Following upon the success of my Coffee-themed series of paintings, I am commencing on a series of whimsical paintings for Wine Lovers. Here are the first ten:
Here's what these paintings look like framed, floating on a black mat in a 15" x 15" black frame that really brings out the colors:
The above paintings are currently priced at $275 framed (less if you want to do your own framing). Also available as 8" x 10" paper prints and as 8" x 8" Limited Edition Metal Prints ($75).
Here's a timelapse video of the painting of Drinking Buddies (see prior blog posts for more time-lapse videos):
Art Interruptions is an annual public-art program, run by the City of Seattle's Office of Arts and Culture, for purposes of vitalizing selected Seattle neighborhoods with temporary Art Installations that create discovery and surprise.
I had the good fortune to be one of 7 artists selected in 2016 to activate the Rainier Valley East-West Neighborhood Greenway, which is a pedestrian path that runs through a neighborhood, connecting parks at each end.
My contribution to this project is a series of mini-murals tucked away behind street signs. When approached from one side, these look like ordinary signs, but peek behind them, and here's what you'll find:
Was that fun? Yes it was! :)
How did this project come about?
The City of Seattle maintains (and periodically updates) artist rosters, and when opportunities like these come around, artists can apply to the projects with specific proposals. (In business jargon, it's an 'RFP'). The proposals are reviewed by an panel of jurors comprising of citizens, artists, and city officials, and artists are selected based on the match between the proposal and the site/audience requirements.
My original proposal for this project was to traverse the neighborhood and create surprise/discovery by painting whimsical little vignettes on various surfaces (corners, sidewalks, rocks, poles, utility boxes) etc. The panel loved the idea, and I was selected as a project artist, only to discover that actual painting on public and private surfaces was a no-no (too permanent, invites graffiti, has site permission issues, etc).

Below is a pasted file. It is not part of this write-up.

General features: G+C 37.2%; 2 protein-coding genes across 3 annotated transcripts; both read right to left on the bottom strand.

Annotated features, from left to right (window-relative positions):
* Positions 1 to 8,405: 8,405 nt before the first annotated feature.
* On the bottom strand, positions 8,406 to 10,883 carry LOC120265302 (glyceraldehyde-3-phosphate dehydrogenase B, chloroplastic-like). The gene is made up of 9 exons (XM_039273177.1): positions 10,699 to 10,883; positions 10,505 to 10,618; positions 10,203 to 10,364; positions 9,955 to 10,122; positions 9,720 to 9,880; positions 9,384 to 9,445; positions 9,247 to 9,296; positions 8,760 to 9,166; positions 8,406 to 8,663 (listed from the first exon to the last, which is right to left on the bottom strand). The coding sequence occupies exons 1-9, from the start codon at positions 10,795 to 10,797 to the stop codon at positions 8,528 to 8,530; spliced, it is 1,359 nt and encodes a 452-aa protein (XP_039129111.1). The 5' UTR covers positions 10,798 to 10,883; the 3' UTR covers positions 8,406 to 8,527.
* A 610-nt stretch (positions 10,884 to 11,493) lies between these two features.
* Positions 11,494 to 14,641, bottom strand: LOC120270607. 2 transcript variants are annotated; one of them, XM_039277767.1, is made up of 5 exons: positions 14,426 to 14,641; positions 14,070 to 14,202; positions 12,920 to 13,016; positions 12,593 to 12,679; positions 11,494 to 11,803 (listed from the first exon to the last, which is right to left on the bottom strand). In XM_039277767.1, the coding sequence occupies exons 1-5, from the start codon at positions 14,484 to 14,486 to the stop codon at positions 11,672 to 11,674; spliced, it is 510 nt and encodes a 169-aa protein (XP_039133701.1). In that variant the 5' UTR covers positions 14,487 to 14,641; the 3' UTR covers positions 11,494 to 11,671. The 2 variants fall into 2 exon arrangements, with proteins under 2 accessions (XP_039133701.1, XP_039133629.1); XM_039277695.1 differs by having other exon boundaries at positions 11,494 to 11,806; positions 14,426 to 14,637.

After much discussion, we concluded I should create temporary art primarily on Seattle Department of Transportation (SDOT)-controlled surfaces - in this case neighborhood street signs. (And only particular kinds of signs that would not distract from pedestrian or traffic safety - e.g. no Stop signs, or School Crosswalk signs).
The process involved:
* Identifying the most appropriate signs
* Finding a way to exactly measure the signs
* Creating designs that, as far as possible, took advantage of sign location, shape, or other attributes
* Finding a way to economically create 20+ designs
* Finding a medium on which to render the designs so they could be temporarily attached and eventually removed
* Overseeing the fabrication
* Painstakingly trimming each design to fit it's intended site (ever notice those rounded corners on street signs?)
* Finally, site installation - every one of these signs is 10 feet high!
Here are some process photos:
For this project, I realized I would have to design everything digitally. (If I painted with real paints, I would have to scan the paintings before they could be printed on adhesive vinyl. By painting digitally, I could skip the scanning step altogether and save lots of time in the process). The above images show two designs in progress, hand-drawn on a computer. (The one on the left is Escher-inspired - Escher makes it look easy, but, trust me, repeating patterns are HARD!). Even with digital designs (hooray for UNDO), I did twenty designs taking about 4-6 hours each (=80-120 hours), meaning I was sitting in front of a computer for almost 3 full 40-hour work weeks. (Don't let anyone tell you artists don't work hard! :) ).
This one gave me the most trouble! Honestly, you haven't lived, till you're perched 10 feet high on a ladder, holding a large sheet of sticky vinyl, while the WIND IS BLOWING HARD. This was the largest piece and it kept sticking to itself and to the sign in odd ways due to the wind. I had to rip it off and put it back on many, many times. Took almost 2 hours. (Notice all those uneven areas? Now you know why)
Overall, this was an intense, but fun project. The art will be up Sept - end Dec 2016 so go see it anytime. More details on the City Website.
Many thanks to the Seattle Office of Arts and Culture and the Seattle Department of Transportation 1% for Art Funds for making this project happen.
Click below to see more details.
If you made it this far, maybe you'd like to get a copy of this special Dragon print based on one of the Mini-Mural designs...?
"Ombrophobia (Fear of Rain)"
Available in 3 different ready-to-frame sizes.